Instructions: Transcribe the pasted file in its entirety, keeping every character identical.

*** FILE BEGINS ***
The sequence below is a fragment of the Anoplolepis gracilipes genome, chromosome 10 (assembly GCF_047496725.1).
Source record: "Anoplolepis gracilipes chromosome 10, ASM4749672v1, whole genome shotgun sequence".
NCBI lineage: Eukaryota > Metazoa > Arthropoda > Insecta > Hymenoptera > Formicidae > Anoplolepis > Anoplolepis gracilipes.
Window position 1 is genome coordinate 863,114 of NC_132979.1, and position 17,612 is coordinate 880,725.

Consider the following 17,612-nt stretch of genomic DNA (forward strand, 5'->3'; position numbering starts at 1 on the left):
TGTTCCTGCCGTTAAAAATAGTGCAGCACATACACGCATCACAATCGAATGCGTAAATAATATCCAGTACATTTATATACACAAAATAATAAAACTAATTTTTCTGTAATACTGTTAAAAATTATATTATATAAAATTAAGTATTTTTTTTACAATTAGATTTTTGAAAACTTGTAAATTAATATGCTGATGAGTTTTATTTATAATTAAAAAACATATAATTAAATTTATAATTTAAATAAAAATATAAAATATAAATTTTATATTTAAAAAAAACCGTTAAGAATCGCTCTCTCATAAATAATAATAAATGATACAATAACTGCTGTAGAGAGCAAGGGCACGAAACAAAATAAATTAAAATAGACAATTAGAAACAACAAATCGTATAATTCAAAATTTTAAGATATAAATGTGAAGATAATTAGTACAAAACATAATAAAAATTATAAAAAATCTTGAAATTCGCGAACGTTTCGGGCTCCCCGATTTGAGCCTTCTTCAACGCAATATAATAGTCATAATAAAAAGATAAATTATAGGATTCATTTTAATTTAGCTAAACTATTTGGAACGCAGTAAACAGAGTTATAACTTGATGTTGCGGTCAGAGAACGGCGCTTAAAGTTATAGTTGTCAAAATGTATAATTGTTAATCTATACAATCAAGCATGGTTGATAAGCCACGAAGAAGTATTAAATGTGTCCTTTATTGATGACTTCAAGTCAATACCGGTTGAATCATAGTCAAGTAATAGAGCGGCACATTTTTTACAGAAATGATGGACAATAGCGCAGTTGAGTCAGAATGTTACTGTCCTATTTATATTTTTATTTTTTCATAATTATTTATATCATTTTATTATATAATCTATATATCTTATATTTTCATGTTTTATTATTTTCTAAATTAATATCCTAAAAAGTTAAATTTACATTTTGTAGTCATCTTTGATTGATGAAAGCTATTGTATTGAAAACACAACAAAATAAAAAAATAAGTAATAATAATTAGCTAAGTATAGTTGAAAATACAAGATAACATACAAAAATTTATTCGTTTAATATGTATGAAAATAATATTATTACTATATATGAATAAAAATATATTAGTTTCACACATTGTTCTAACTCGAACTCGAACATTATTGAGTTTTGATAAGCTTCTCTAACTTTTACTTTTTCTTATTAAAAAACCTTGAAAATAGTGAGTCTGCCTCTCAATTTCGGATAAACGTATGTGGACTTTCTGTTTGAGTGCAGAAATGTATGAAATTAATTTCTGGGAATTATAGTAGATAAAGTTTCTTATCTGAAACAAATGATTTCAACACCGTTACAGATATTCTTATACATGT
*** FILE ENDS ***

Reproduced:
The sequence below is a fragment of the Anoplolepis gracilipes genome, chromosome 10 (assembly GCF_047496725.1).
Source record: "Anoplolepis gracilipes chromosome 10, ASM4749672v1, whole genome shotgun sequence".
NCBI lineage: Eukaryota > Metazoa > Arthropoda > Insecta > Hymenoptera > Formicidae > Anoplolepis > Anoplolepis gracilipes.
Window position 1 is genome coordinate 863,114 of NC_132979.1, and position 17,612 is coordinate 880,725.

Consider the following 17,612-nt stretch of genomic DNA (forward strand, 5'->3'; position numbering starts at 1 on the left):
TGTTCCTGCCGTTAAAAATAGTGCAGCACATACACGCATCACAATCGAATGCGTAAATAATATCCAGTACATTTATATACACAAAATAATAAAACTAATTTTTCTGTAATACTGTTAAAAATTATATTATATAAAATTAAGTATTTTTTTTACAATTAGATTTTTGAAAACTTGTAAATTAATATGCTGATGAGTTTTATTTATAATTAAAAAACATATAATTAAATTTATAATTTAAATAAAAATATAAAATATAAATTTTATATTTAAAAAAAACCGTTAAGAATCGCTCTCTCATAAATAATAATAAATGATACAATAACTGCTGTAGAGAGCAAGGGCACGAAACAAAATAAATTAAAATAGACAATTAGAAACAACAAATCGTATAATTCAAAATTTTAAGATATAAATGTGAAGATAATTAGTACAAAACATAATAAAAATTATAAAAAATCTTGAAATTCGCGAACGTTTCGGGCTCCCCGATTTGAGCCTTCTTCAACGCAATATAATAGTCATAATAAAAAGATAAATTATAGGATTCATTTTAATTTAGCTAAACTATTTGGAACGCAGTAAACAGAGTTATAACTTGATGTTGCGGTCAGAGAACGGCGCTTAAAGTTATAGTTGTCAAAATGTATAATTGTTAATCTATACAATCAAGCATGGTTGATAAGCCACGAAGAAGTATTAAATGTGTCCTTTATTGATGACTTCAAGTCAATACCGGTTGAATCATAGTCAAGTAATAGAGCGGCACATTTTTTACAGAAATGATGGACAATAGCGCAGTTGAGTCAGAATGTTACTGTCCTATTTATATTTTTATTTTTTCATAATTATTTATATCATTTTATTATATAATCTATATATCTTATATTTTCATGTTTTATTATTTTCTAAATTAATATCCTAAAAAGTTAAATTTACATTTTGTAGTCATCTTTGATTGATGAAAGCTATTGTATTGAAAACACAACAAAATAAAAAAATAAGTAATAATAATTAGCTAAGTATAGTTGAAAATACAAGATAACATACAAAAATTTATTCGTTTAATATGTATGAAAATAATATTATTACTATATATGAATAAAAATATATTAGTTTCACACATTGTTCTAACTCGAACTCGAACATTATTGAGTTTTGATAAGCTTCTCTAACTTTTACTTTTTCTTATTAAAAAACCTTGAAAATAGTGAGTCTGCCTCTCAATTTCGGATAAACGTATGTGGACTTTCTGTTTGAGTGCAGAAATGTATGAAATTAATTTCTGGGAATTATAGTAGATAAAGTTTCTTATCTGAAACAAATGATTTCAACACCGTTACAGATATTCTTATACATGT